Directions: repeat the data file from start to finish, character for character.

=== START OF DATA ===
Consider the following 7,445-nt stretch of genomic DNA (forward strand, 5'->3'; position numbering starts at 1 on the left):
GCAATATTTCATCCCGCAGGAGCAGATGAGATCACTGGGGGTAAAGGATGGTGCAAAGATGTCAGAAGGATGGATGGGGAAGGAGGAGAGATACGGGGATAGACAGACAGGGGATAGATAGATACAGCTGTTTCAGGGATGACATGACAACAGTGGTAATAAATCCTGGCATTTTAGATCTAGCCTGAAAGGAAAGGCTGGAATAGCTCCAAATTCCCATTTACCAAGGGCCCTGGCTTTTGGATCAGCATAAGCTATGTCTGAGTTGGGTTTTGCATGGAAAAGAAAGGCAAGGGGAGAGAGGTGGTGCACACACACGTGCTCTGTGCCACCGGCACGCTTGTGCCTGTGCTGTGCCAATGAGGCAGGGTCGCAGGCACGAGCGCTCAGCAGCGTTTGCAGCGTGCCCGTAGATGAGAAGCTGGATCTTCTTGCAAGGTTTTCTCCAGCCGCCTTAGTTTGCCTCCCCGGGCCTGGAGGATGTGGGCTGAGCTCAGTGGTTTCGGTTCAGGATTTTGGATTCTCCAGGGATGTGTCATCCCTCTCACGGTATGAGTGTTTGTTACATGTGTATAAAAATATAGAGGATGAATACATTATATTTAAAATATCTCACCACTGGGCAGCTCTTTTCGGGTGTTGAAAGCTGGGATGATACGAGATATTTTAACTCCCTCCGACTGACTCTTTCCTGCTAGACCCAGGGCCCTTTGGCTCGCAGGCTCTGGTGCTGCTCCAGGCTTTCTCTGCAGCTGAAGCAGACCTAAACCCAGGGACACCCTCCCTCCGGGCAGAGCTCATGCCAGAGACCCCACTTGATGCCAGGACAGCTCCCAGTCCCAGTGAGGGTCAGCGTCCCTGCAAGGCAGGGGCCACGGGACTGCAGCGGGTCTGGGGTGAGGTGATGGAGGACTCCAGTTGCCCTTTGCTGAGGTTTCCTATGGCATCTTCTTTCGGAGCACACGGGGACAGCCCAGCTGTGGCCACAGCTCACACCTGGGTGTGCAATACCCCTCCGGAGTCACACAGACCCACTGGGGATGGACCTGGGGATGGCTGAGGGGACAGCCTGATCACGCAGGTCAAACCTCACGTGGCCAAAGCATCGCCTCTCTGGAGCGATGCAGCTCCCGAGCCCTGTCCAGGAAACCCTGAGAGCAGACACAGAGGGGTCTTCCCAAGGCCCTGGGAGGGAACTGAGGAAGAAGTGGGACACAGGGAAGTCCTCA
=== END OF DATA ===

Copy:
Consider the following 7,445-nt stretch of genomic DNA (forward strand, 5'->3'; position numbering starts at 1 on the left):
GCAATATTTCATCCCGCAGGAGCAGATGAGATCACTGGGGGTAAAGGATGGTGCAAAGATGTCAGAAGGATGGATGGGGAAGGAGGAGAGATACGGGGATAGACAGACAGGGGATAGATAGATACAGCTGTTTCAGGGATGACATGACAACAGTGGTAATAAATCCTGGCATTTTAGATCTAGCCTGAAAGGAAAGGCTGGAATAGCTCCAAATTCCCATTTACCAAGGGCCCTGGCTTTTGGATCAGCATAAGCTATGTCTGAGTTGGGTTTTGCATGGAAAAGAAAGGCAAGGGGAGAGAGGTGGTGCACACACACGTGCTCTGTGCCACCGGCACGCTTGTGCCTGTGCTGTGCCAATGAGGCAGGGTCGCAGGCACGAGCGCTCAGCAGCGTTTGCAGCGTGCCCGTAGATGAGAAGCTGGATCTTCTTGCAAGGTTTTCTCCAGCCGCCTTAGTTTGCCTCCCCGGGCCTGGAGGATGTGGGCTGAGCTCAGTGGTTTCGGTTCAGGATTTTGGATTCTCCAGGGATGTGTCATCCCTCTCACGGTATGAGTGTTTGTTACATGTGTATAAAAATATAGAGGATGAATACATTATATTTAAAATATCTCACCACTGGGCAGCTCTTTTCGGGTGTTGAAAGCTGGGATGATACGAGATATTTTAACTCCCTCCGACTGACTCTTTCCTGCTAGACCCAGGGCCCTTTGGCTCGCAGGCTCTGGTGCTGCTCCAGGCTTTCTCTGCAGCTGAAGCAGACCTAAACCCAGGGACACCCTCCCTCCGGGCAGAGCTCATGCCAGAGACCCCACTTGATGCCAGGACAGCTCCCAGTCCCAGTGAGGGTCAGCGTCCCTGCAAGGCAGGGGCCACGGGACTGCAGCGGGTCTGGGGTGAGGTGATGGAGGACTCCAGTTGCCCTTTGCTGAGGTTTCCTATGGCATCTTCTTTCGGAGCACACGGGGACAGCCCAGCTGTGGCCACAGCTCACACCTGGGTGTGCAATACCCCTCCGGAGTCACACAGACCCACTGGGGATGGACCTGGGGATGGCTGAGGGGACAGCCTGATCACGCAGGTCAAACCTCACGTGGCCAAAGCATCGCCTCTCTGGAGCGATGCAGCTCCCGAGCCCTGTCCAGGAAACCCTGAGAGCAGACACAGAGGGGTCTTCCCAAGGCCCTGGGAGGGAACTGAGGAAGAAGTGGGACACAGGGAAGTCCTCA